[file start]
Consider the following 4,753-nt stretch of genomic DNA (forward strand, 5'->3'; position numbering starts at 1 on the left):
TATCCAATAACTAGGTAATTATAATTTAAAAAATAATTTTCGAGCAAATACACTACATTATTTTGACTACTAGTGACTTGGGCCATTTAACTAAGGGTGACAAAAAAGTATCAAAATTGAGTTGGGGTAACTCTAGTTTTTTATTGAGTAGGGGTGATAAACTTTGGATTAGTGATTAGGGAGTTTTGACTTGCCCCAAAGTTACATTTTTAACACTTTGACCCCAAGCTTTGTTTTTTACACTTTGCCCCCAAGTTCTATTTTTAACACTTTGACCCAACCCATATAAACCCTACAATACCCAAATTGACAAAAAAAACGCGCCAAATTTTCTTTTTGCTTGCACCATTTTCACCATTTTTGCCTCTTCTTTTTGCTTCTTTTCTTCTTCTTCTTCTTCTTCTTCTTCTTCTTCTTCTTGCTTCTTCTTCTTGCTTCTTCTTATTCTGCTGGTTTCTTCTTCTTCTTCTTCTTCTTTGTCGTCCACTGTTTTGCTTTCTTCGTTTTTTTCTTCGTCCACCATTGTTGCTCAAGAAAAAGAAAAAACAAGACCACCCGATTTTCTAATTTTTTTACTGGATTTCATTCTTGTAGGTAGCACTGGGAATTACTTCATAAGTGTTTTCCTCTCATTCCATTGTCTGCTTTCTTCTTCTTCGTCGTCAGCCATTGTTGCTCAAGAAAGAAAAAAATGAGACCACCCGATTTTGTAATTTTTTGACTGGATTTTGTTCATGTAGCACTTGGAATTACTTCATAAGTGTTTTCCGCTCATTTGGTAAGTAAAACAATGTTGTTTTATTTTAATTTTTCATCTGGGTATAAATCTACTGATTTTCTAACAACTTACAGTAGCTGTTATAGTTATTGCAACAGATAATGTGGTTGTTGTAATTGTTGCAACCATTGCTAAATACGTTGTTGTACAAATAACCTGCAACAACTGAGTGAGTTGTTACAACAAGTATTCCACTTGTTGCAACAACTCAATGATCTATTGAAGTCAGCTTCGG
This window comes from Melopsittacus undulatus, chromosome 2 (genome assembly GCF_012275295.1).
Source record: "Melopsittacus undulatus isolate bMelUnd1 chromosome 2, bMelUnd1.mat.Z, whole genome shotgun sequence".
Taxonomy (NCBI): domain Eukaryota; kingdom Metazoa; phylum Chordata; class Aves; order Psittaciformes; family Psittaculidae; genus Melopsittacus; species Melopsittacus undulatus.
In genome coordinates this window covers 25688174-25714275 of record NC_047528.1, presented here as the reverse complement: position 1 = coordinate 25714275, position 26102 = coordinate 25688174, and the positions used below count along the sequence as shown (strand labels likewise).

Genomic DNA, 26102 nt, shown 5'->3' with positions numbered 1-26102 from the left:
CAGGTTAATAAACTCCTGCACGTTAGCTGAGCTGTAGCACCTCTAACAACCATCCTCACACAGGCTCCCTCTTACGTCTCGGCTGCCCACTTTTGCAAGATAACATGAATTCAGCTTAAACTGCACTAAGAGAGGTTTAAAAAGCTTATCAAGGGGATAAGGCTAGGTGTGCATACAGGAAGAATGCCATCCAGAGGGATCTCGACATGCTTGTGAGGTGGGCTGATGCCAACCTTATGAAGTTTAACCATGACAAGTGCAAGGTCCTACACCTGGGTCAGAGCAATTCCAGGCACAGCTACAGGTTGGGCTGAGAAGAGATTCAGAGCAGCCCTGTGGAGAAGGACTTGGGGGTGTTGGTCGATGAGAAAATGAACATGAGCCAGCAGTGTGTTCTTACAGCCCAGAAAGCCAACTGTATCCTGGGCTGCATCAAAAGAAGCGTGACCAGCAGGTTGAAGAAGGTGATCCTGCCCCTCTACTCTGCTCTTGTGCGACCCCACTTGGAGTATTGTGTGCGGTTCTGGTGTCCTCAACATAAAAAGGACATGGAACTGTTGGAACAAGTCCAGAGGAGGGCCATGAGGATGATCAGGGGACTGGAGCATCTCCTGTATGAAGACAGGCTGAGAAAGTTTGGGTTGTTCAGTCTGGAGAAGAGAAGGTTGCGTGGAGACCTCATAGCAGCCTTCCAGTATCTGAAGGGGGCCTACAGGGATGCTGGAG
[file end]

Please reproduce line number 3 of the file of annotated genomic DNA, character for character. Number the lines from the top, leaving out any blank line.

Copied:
This window comes from Melopsittacus undulatus, chromosome 2 (genome assembly GCF_012275295.1).